Code of Ethics
The National Association of Professional Geriatric Care Managers (NAPGCM) was founded in 1985 to advance the profession of geriatric care management. A professional geriatric care manager is a health and human services specialist who assists older or disabled adults and their families to resolve complex problems through consultation, assessment, and care coordination. NAPGCM’s members have varied educational backgrounds including social work, nursing, psychology, rehabilitation or family counseling, physical therapy, occupational therapy, speech therapy, and gerontology but share an expertise in elder care services. Since its inception, NAPGCM has worked to further develop the knowledge and skills of its members toward an integrated approach to care management.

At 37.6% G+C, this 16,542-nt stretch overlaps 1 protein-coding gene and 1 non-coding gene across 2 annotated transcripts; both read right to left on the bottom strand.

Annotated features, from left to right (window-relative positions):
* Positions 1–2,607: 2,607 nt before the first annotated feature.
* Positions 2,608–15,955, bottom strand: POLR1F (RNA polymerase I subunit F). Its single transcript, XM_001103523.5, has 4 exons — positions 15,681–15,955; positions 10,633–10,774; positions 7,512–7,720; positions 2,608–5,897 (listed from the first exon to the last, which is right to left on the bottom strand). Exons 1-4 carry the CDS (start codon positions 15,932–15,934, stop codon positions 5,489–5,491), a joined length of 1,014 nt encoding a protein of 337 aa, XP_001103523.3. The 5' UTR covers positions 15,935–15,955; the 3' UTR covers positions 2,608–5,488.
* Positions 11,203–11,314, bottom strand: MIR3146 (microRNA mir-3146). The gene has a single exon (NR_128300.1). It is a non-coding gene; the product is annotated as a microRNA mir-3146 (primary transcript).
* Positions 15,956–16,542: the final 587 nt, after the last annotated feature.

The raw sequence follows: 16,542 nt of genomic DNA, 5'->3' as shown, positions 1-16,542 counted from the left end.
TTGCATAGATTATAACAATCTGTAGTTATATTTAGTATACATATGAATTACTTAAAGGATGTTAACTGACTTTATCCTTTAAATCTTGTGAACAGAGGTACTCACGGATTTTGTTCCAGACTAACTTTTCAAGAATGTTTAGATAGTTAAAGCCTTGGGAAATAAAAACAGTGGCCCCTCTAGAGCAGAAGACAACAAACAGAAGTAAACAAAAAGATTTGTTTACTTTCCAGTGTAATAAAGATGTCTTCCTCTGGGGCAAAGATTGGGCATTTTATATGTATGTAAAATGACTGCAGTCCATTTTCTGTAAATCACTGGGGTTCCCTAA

A professional geriatric care manager may play many roles but his or her fundamental loyalty is to the older or vulnerable person who is the client. At the same time, the professional geriatric care manager must develop and maintain good working relationships with family members and other professionals involved in the client’s care. In addition, the professional geriatric care manager advocates for clients within complex systems of public and private social services and health care providers. To perform these varied, and at times, conflicting roles, the professional geriatric care manager must be loyal, trustworthy, and accountable to clients, and at all times follow the NAPGCM’s Standards of Practice and this Code of Ethics. The professional geriatric care manager should also continue to expand his or her professional knowledge and skills, and strive to understand how the larger societal issues affect clients and families. Toward this end, NAPGCM’s Board of Directors develops and disseminates position papers, reports and other documents that address the social issues most directly affecting the clients and families served. These documents also aim to guide individual members in their own response to these issues.